Two Years On

It’s been just over 2 years since my last post. For a large variety of life reasons (a change in role at work, an influx of new health-related hobbies, and more), this blog fell by the wayside.

However, it’s time to change that – a few months ago, I made the decision to more properly pursue this love of data; to move beyond collating Excel sheets, throwing them into Tableau, and seeing what I could see. So, for the last couple of months, I’ve been undertaking Springboard’s Foundations of Data Science course, and truly learning to love data – from R, to stats, to data wrangling, to exploratory data analysis; feature analysis and linear regression and logistic regression and clustering and trees and text analytics and so much more.

It’s been a nice feeling – to move beyond a shallow understanding of data, to start to see the magic behind the curtain. I know now it’s something that I want to do more of, over time – more courses, more in a job, more in my spare time.

And so, you’ll be seeing more from this little blog of mine.

As a return, I want to share with you my capstone project – the final project I created to complete the course.

Written in R Markdown, I give you “Superbowl 50 & the Twitterverse”.

So, pull up a chair, get some popcorn, and enjoy. The show begins after the break. Oh, a word of warning – it’s long…

Superbowl 50 & the Twitterverse

Superbowl 50. The culmination of the National Football League in the US – the champions of the American Football Conference playing the champions of the National Football Conference, for the right to call themselves the best.

I’ve never been an American football fan, but every year, the Superbowl impedes into the consciousness of myself and many others. It’s impossible to ignore – the lauded/derided (depending on who’s singing) national anthem and halftime show; the platform for so many advertisers to get their wares in front of a huge domestic (and global) audience ($5 million for 30 seconds – but for that, the opportunity to get in front of 111.9 million Americans); and of course, the game itself.

I hadn’t intended for my capstone project to be on the Superbowl, but thanks to limitations on Twitter’s API (more on this later), like a quarterback forced to swerve at the last minute to make that final touchdown, I found myself changing my approach.

However, in the spirit of good data scientists everywhere, I wanted the data to tell the story – even to me. So I stayed away from everything bar the final result, designed and ran a number of different treatments on the data, and let it tell me its story. And it did.

Why Superbowl 50?

My initial capstone project was to be in the area of Natural Language Processing (NLP) – more accurately, a sentiment analysis of Twitter information: tweets sent when the Web Summit (a huge technology summit) in Ireland decided to uproot and move to Lisbon. However, I hit a speedbump – the Twitter API doesn’t allow you to pull information from further back than 1 week. The website does – however, I didn’t have the time to figure out how best to scrape this information.

So, thinking on my feet, I knew what I wanted to do – pull data, transform that data, mine it for trends and a story or two – could apply to other events, and Superbowl 50 had just happened. Now, I was still hamstrung a little – Twitter wouldn’t let me pull tweets from the time of the game itself; my data set was tweets happening a day or two afterwards.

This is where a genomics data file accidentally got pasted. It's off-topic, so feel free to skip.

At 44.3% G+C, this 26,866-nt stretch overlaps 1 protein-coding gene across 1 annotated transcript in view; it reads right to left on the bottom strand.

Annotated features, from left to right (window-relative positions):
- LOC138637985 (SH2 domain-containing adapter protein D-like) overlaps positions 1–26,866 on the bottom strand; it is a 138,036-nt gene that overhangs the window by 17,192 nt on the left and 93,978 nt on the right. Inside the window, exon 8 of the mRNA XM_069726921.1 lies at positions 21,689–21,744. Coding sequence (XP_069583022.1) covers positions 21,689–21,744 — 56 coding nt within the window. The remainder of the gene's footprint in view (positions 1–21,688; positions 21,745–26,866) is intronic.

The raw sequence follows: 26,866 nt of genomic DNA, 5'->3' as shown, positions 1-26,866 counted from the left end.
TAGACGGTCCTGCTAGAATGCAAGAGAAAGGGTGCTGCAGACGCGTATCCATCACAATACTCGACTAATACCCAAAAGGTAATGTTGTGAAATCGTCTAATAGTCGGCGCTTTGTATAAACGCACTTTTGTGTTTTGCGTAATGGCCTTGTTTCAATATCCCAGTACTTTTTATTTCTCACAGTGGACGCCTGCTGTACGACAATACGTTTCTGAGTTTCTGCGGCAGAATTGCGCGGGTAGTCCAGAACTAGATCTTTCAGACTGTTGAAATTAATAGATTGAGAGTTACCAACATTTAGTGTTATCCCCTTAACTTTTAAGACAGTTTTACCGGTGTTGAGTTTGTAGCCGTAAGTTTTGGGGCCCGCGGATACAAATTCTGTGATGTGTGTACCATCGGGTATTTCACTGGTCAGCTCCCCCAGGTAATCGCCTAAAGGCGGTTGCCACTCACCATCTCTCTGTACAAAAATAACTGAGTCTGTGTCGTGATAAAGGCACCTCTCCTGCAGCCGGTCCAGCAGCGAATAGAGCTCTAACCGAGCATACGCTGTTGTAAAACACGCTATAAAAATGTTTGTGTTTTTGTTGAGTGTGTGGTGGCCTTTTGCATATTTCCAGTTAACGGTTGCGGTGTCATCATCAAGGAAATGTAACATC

It wasn’t ideal. But it was enough. However, throughout the report, I will call out when it was limiting.

Natural Language Processing – An Approach

The approach I undertook – a Twitter data pull, the transforming of the data, the surfacing of stories where possible – was straightforward.

  • Extract relevant tweets from Twitter, pulling a large sample for each hashtag, & store these. The Twitter data would be composed of 2 sections:
  • The Tweet text itself
  • The Tweeter – who the person was, location, name, any other salient information from their Twitter profile (all the elements available through user-class in the twitteR package)
  • Content would be stored as a data frame, and the tm text mining package would be used on the data (R’s most popular text mining package)
  • The tweet content would be converted to a corpus (a large and structured set of texts)
  • The tweet text would be transformed using a number of standard approaches:
  • Convert the text to lowercase
  • Remove retweets, numbers, links, spaces, URLs
  • Remove stopwords (words of no real help – a, the, and, or, and more)
  • Stem words where needed (so that words which referenced the same thing would be treated the same)
  • Build a Document-Term Matrix from the corpus (a matrix of the words left, to allow for analysis)
  • Look at frequency (how often key terms are appearing/mentioned in tweets), clustering (do these terms fit into logical families? Can patterns be observed?), etc
  • Perform sentiment analysis (for each tweet, look at the positive and negative words used, and determine a sentiment score – the more negative the score, the more negative the tweet, and vice versa)
  • Include additional elements that made sense (e.g. a word cloud, a geographical analysis of where people were tweeting from, a time analysis to look at sentiment change over time, etc).

In the following sections, I’ll discuss each of these in more detail, and will look at: * What I did * Why I did it * The outcome.

Part 0: Loading the relevant libraries

Before anything else, I set my working directory, and load all the relevant libraries for this project. Most of these are related to text mining and graphing.


Part 1: Getting the data – playing nice with Twitter

I used the brilliant twitteR package to access the Twitter API. This would allow me to pull out a number of tweets using hashtags I wanted, store them in R, and use them as my data set.